24. [quote comment=”17269″][quote comment=”17224″]The art of the album cover is lost on the current generation….I’m too much of a terminal cynic to think that I’ll ever see those wonderful album covers like FZ’s “Joe’s Garage” or Big Brother & the Holding Company’s “Cheap Thrills” ever again.[/quote]

    oh, gimme a break urbangraffito. get over it. you’re too sentimental.

    the time you spend lamenting the future is the time you don’t spend enjoying NOW.[/quote]

    Get over what exactly, mcnastie? Fine works of album art that are miniaturized in the name of selling ever more product? Get over the fact that more and more people don’t give a shit about the quality of what they hold in their hands so they can have *their* music on demand whenever and wherever they want it? What’s wrong with album covers? I still prefer them to what passes for information in those CD booklet liner notes. I mean, if all you are ever given with your music purchase is a square little pull out with a few photos along with nearly unreadable lyrics, you don’t know any better. You think you’re receiving quality when you’re actually being sold crap. I admit it, mcnastie, I am nostalgic for the days when album covers were the norm: but those day are long gone. But what’s wrong with trying to wake up some of the younger folks to the fact that they’ve been accepting shit in the name of commerce for far too long, and that they should demand more than just the ordinary grind?

    BTW, mcnastie, one laments the past, not the future…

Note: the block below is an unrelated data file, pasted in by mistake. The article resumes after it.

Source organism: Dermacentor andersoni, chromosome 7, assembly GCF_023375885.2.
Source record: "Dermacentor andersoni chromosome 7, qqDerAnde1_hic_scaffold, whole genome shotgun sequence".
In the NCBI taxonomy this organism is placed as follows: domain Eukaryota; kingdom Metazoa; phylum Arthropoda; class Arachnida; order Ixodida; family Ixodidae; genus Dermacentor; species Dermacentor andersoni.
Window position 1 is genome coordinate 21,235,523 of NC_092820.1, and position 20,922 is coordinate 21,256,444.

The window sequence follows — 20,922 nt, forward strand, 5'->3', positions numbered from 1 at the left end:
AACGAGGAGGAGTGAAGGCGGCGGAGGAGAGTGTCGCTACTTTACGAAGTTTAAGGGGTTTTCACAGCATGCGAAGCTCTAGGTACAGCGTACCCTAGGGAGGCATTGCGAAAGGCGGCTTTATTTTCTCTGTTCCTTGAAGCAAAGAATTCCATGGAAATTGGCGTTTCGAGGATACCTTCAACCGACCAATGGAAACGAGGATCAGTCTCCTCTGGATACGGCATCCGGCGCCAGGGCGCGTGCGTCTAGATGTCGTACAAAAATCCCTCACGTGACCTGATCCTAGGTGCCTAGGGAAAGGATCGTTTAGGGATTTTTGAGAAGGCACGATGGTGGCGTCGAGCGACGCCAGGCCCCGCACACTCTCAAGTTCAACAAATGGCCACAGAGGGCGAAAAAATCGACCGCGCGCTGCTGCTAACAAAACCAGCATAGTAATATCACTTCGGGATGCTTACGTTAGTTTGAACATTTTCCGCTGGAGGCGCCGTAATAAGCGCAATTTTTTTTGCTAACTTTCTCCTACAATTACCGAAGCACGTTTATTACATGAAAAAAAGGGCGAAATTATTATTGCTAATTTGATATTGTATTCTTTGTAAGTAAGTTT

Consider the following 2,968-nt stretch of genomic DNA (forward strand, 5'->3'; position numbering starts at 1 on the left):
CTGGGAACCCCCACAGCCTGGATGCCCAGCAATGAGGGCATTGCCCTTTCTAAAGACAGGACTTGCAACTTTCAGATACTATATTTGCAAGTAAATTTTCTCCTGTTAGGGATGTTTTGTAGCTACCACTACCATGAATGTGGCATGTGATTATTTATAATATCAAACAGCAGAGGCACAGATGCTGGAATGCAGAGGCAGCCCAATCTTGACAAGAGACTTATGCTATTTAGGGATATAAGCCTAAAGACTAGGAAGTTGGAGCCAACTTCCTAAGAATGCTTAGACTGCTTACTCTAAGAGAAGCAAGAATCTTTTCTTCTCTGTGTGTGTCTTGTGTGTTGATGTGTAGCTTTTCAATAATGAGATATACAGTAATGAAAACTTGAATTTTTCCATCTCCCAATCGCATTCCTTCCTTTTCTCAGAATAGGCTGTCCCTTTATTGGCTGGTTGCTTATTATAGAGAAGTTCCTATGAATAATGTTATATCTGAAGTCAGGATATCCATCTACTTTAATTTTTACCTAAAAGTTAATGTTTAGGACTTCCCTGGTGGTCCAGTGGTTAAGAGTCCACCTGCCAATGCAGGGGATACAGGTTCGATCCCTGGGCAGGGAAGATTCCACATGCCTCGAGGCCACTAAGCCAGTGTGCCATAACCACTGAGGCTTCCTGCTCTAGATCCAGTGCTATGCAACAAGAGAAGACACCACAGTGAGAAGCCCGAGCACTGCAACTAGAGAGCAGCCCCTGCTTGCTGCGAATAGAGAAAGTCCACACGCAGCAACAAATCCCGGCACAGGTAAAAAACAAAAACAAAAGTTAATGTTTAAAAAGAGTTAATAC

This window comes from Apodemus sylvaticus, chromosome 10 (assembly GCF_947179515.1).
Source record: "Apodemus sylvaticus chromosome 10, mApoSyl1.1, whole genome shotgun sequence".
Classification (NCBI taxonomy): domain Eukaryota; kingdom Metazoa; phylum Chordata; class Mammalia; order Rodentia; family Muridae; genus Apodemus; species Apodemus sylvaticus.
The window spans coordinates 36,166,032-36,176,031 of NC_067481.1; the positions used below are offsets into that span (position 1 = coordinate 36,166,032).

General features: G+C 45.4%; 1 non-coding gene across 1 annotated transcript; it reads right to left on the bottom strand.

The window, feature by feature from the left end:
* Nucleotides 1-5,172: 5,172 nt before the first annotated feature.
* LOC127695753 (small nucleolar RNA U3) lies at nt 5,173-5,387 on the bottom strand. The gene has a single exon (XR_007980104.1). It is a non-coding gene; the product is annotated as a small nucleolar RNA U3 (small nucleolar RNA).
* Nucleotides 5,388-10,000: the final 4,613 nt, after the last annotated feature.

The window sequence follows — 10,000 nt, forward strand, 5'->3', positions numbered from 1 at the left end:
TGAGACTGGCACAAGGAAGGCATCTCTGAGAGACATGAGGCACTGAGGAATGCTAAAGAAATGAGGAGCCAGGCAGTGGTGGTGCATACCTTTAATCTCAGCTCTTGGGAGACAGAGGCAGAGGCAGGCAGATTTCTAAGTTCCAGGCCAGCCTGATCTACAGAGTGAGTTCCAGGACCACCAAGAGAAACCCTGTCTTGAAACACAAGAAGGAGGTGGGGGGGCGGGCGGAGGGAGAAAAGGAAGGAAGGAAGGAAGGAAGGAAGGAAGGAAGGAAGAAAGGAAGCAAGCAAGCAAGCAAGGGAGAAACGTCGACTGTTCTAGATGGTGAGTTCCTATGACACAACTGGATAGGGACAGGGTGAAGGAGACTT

25. there’s nothing ‘wrong’ with being sentimental and nostalgic, urbangraffito. i just think it’s silly and pointless.

    younger folks wake up on their own volition, not because you want them to. and i don’t think the youth believe they’re receiving a ‘quality product’ – they just want convenience and efficiency. that’s not their fault, that’s just what ‘modernity’ has always been about. they’ll figure it out eventually, or maybe not. either way, all the good intentions in the world won’t stop what is inevitable.

    you’re lamenting the future, urbangraffito. you’re making generalizations and jumping to conclusions about ‘what will be’. get over it. vinyl’s not dead, artistry isn’t dead – the idea of music as some kind of mass-market phenomenon is dead. and what’s so bad about that? the majority of human beings have shown time and time again that they don’t give a flying fuck about music as a life force. you say boo hoo, urbangraffito, whilst i say good riddance.

    there you go.

  26. mcnastie, i plead guilty on all counts except one: lamenting the future. i don’t grieve or feel sorrowful for the future; rather, i believe there are things that can be rescued from the past and brought along into the future — not just discarded for the sake of convenience and efficiency: much like the right of “fair use.” haven’t current historical trends shown us that people will give their rights to just about everything, including quality, as long as they are sufficiently satiated?

  27. [quote comment=”17282″]i believe there are things that can be rescued from the past and brought along into the future — not just discarded for the sake of convenience and efficiency[/quote]

    yeah, i just think that’s a natural process. that’s what we do as humans. you’re not ‘rescuing’ anything. nothing is eternal. it’s all going to wind up dust someday.

    i hope you don’t feel like i was trying to make you out to be some kind of dumbass, urbangraffito. i was just expressing my disinterest re: nostalgic sentiment.